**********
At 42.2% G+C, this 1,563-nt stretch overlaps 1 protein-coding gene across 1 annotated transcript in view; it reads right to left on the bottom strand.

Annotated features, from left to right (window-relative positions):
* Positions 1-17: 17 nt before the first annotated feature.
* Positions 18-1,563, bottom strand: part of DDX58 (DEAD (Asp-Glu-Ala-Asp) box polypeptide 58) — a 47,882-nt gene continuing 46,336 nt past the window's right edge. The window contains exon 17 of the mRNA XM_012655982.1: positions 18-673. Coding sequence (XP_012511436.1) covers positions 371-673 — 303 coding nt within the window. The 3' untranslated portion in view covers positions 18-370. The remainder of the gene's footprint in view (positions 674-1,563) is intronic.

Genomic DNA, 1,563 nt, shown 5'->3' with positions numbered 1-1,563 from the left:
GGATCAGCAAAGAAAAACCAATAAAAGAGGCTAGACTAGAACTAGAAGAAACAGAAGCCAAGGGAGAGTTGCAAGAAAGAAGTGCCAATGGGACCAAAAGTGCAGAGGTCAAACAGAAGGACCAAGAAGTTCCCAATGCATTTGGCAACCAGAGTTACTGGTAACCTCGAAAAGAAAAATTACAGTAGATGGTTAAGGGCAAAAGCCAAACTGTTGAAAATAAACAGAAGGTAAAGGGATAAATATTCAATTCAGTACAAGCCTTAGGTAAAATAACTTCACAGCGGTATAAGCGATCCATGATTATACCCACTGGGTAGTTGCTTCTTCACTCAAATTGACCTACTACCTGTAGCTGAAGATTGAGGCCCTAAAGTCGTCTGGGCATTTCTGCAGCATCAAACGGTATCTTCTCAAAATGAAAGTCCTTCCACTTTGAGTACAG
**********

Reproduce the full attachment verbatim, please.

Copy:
At 42.2% G+C, this 1,563-nt stretch overlaps 1 protein-coding gene across 1 annotated transcript in view; it reads right to left on the bottom strand.

Annotated features, from left to right (window-relative positions):
* Positions 1-17: 17 nt before the first annotated feature.
* Positions 18-1,563, bottom strand: part of DDX58 (DEAD (Asp-Glu-Ala-Asp) box polypeptide 58) — a 47,882-nt gene continuing 46,336 nt past the window's right edge. The window contains exon 17 of the mRNA XM_012655982.1: positions 18-673. Coding sequence (XP_012511436.1) covers positions 371-673 — 303 coding nt within the window. The 3' untranslated portion in view covers positions 18-370. The remainder of the gene's footprint in view (positions 674-1,563) is intronic.

Genomic DNA, 1,563 nt, shown 5'->3' with positions numbered 1-1,563 from the left:
GGATCAGCAAAGAAAAACCAATAAAAGAGGCTAGACTAGAACTAGAAGAAACAGAAGCCAAGGGAGAGTTGCAAGAAAGAAGTGCCAATGGGACCAAAAGTGCAGAGGTCAAACAGAAGGACCAAGAAGTTCCCAATGCATTTGGCAACCAGAGTTACTGGTAACCTCGAAAAGAAAAATTACAGTAGATGGTTAAGGGCAAAAGCCAAACTGTTGAAAATAAACAGAAGGTAAAGGGATAAATATTCAATTCAGTACAAGCCTTAGGTAAAATAACTTCACAGCGGTATAAGCGATCCATGATTATACCCACTGGGTAGTTGCTTCTTCACTCAAATTGACCTACTACCTGTAGCTGAAGATTGAGGCCCTAAAGTCGTCTGGGCATTTCTGCAGCATCAAACGGTATCTTCTCAAAATGAAAGTCCTTCCACTTTGAGTACAG